Plate tectonics and marine hazards

Dynamic processes beneath the seafloor can cause natural hazards (such as earthquakes, landslides, tsunamis, and volcanic eruptions) that affect people living in coastal areas. A better understanding of the processes involved in the movement of tectonic plates is required in order to assess these hazards and to identify the early warning signals that precede such natural disasters.

News for topic: Plate tectonics annd marine harzards

Hot vent on the sea floor. Photo: ROV team/GEOMAR

ROV KIEL 6000 discovers ‘clear smokers’ off Iceland

IceAGE3 expedition delivers fascinating images of the seafloor off Iceland

[Translate to English:] Vor 35 Millionen Jahren schlug an der nordamerikanischen Ostküste ein Asteroid ein. Auswurf-Material aus der Einschlagstelle verteilte sich über eine Fläche von mindestens 7 Millionen Quadratkilomtern (Tektite field). In Bohrproben vom Meeresboden, die 400 Kilometer von der Einschlagstelle entfernt genommen worden sind (ODP 1073) haben Forscherinnen und Forscher jetzt eindeutige Spuren des Einschlags gefunden und erstmals mit der Uran-Thorium-Helium-Technik datiert. Image reproduced from the GEBCO world map 2014,

Space exploration on the sea floor

Traces of an extraterrestrial impact event detected in marine sediments

[Translate to English:] Entlang der Nordanatolischen Verwerfung schieben sich Anatolien und die Eurasische Erdplatte aneinander vorbei. Image reproduced from the GEBCO world map 2014,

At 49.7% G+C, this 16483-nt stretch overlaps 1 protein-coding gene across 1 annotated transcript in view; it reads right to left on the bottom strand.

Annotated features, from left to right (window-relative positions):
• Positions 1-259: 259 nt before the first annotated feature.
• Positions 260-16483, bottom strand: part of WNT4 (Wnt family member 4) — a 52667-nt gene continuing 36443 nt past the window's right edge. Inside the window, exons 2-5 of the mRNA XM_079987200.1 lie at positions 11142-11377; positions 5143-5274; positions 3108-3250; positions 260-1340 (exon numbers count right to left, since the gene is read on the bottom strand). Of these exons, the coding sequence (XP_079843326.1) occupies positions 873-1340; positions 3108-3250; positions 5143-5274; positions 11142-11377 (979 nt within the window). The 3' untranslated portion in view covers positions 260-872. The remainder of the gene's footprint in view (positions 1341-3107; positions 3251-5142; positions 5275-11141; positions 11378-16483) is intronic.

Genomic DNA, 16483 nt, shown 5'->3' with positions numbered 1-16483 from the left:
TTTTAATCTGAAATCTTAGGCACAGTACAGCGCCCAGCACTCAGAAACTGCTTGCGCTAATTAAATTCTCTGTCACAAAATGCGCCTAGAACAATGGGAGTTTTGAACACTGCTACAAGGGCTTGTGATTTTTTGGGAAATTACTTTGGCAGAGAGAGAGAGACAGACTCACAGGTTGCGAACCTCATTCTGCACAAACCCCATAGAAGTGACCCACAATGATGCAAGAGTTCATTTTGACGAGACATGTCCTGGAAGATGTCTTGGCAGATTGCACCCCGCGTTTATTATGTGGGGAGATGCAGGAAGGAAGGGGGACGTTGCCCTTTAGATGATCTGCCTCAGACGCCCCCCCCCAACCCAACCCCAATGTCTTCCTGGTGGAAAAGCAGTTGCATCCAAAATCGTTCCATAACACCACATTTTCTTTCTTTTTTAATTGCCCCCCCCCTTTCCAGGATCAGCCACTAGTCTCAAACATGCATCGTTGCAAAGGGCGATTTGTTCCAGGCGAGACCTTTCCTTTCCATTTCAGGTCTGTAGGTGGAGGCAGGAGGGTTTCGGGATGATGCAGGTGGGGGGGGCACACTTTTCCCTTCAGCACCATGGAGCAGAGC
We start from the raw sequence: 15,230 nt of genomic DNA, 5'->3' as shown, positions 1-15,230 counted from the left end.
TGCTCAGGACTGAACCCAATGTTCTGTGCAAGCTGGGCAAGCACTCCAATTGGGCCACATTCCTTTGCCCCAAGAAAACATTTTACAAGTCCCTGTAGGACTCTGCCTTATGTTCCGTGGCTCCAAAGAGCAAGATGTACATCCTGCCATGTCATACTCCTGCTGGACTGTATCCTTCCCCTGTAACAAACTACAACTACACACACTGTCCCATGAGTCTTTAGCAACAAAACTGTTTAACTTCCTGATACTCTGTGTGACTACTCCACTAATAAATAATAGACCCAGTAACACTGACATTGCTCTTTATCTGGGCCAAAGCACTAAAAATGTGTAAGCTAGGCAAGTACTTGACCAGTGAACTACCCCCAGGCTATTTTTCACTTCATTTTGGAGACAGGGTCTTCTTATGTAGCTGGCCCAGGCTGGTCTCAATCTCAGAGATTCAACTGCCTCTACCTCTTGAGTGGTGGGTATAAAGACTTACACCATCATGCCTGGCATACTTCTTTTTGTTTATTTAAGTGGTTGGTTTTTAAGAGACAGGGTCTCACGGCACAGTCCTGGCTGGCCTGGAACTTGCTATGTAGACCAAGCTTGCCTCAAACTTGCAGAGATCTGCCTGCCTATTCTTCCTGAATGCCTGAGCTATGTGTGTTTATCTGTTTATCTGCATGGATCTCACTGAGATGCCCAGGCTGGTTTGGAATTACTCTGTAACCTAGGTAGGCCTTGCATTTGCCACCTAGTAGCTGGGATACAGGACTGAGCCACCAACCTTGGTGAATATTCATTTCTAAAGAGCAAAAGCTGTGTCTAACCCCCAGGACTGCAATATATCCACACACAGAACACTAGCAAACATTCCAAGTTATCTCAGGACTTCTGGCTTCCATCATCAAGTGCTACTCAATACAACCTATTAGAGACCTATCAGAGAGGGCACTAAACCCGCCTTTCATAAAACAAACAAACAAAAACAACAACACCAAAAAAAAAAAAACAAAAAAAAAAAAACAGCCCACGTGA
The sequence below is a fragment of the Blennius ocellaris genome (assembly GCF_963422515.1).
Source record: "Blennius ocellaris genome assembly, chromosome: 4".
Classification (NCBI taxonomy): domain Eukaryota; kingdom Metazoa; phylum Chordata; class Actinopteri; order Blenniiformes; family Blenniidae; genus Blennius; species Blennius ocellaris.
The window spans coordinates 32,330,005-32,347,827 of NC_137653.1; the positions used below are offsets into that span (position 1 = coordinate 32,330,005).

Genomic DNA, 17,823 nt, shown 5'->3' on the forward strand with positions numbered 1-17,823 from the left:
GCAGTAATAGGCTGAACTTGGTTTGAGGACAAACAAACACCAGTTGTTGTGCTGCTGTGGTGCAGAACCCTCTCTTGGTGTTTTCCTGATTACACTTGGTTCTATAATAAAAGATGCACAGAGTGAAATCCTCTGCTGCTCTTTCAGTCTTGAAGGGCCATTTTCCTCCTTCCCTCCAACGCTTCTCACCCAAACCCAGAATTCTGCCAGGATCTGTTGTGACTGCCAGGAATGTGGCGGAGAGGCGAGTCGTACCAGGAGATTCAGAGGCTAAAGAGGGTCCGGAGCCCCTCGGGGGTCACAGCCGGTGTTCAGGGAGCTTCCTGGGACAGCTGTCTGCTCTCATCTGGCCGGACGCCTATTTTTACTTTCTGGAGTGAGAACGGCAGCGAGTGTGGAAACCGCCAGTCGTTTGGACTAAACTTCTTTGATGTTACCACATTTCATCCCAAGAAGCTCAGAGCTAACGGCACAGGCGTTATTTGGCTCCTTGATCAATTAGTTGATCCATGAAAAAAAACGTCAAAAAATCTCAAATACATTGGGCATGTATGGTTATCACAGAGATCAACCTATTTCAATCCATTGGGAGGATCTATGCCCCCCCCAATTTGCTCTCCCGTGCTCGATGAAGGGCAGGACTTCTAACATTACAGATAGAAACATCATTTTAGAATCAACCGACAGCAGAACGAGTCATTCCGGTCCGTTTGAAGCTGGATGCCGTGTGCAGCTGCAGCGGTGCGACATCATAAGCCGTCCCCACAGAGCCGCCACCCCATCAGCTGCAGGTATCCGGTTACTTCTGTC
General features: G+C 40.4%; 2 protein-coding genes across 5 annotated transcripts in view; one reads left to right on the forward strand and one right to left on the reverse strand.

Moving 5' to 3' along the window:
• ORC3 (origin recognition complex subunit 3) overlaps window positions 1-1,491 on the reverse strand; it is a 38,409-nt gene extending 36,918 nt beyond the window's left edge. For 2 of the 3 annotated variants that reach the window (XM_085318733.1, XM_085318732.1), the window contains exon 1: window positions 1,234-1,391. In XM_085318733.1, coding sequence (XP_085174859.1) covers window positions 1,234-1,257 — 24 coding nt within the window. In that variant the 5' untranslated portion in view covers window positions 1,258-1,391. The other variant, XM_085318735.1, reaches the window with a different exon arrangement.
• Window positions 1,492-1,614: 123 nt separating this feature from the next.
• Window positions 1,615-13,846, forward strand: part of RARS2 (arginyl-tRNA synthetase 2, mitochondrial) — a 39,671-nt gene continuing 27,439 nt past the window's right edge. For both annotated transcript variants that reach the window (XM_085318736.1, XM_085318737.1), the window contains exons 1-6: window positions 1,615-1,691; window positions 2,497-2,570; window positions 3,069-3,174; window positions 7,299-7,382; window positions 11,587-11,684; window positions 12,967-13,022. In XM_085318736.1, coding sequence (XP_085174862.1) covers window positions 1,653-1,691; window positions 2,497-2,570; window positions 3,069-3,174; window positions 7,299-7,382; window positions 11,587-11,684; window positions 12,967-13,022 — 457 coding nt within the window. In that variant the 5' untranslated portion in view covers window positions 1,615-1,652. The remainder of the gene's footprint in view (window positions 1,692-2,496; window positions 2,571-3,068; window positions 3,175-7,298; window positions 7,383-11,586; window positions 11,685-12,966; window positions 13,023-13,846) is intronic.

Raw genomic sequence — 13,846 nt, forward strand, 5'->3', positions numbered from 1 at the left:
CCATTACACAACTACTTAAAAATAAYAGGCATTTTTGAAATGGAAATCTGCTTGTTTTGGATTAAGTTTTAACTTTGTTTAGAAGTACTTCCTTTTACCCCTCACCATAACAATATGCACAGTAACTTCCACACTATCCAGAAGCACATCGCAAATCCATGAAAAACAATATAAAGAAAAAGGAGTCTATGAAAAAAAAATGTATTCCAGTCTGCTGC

Istanbul: Seafloor study proves earthquake risk for the first time

GeoSEA sensors document tectonic strain build-up below the Sea of Marmara

[Translate to English:] Das Forschungsschiff SONNE vor Ritter Island während der Expedition SO252 im Herbst 2016. Foto: Christian Berndt/GEOMAR

Precursors of a Catastrophic Collapse

Ritter Island gives new insights into the dynamics of volcanic landslides

The participants of the expedition SO267 and the research vessel SONNE shortly before leaving the port of Suva (Fiji). Photo: Philipp Brandl + Nico Augustin/GEOMAR

Christmas in the Western Pacific

Kiel Marine Scientists investigate the birthplace of a continent with RV SONNE

In spring 2016, a team from GEOMAR and Kiel University on board the research vessel POSEIDON installed the GeoSEA transponders on the eastern flank of Mount Etna. Photo: Felix Gross (CC BY 4.0)

GeoSEA array records sliding of Mount Etna’s southeastern flank

Volcano flank moves under water – Tsunami is a possible consequence

Area of investigation at the Cayman Trough in the Caribbean. Graphics. Ingo Grevemeyer/GEOMAR

Cold Production of New Seafloor

First seismic evidence for mantle exhumation at an ultraslow-spreading centre

Gas hydrates are nicknamed "burning ice" because of the trapped methane. Photo: Science Party SO174

Gas hydrate research: Advanced knowledge and new technologies

After ten years, the SUGAR project concludes with a conference in Potsdam

Schematic evolution of retrogressive slope failure due to overpressured gas below the gas haydrate stability zone (GHSZ): a submarine slope with gas hydrate-bearing sediments  and overpressured gas (bright area) at the bottom of the GHSZ induces pipe generation into the GHSZ,  the conduit encounters a permeable layer; gas enters and leads to overpressure transfer from the bottom of the GHSZ to the shallow subsurface, and finally overpessured gas causes shear banding in the weak layer and generates retrogressive slope failure.

Stable gas hydrates can trigger landslides

"Cement of continental slopes" effect slope stability differently than previously thought

In summer 2017 30 ocean bottom seismometers were deployed from the French research vessel POURQUOI PAS? into the Ligurian Sea. During the current journey, they are recovered to evaluate the recorded data. Picture: Catherine Prequegnat/CNRS

Alpine research in the Deep Sea – how does that fit together?

GEOMAR investigates the ‘Ligurian Knot’ as part of the AlpArray project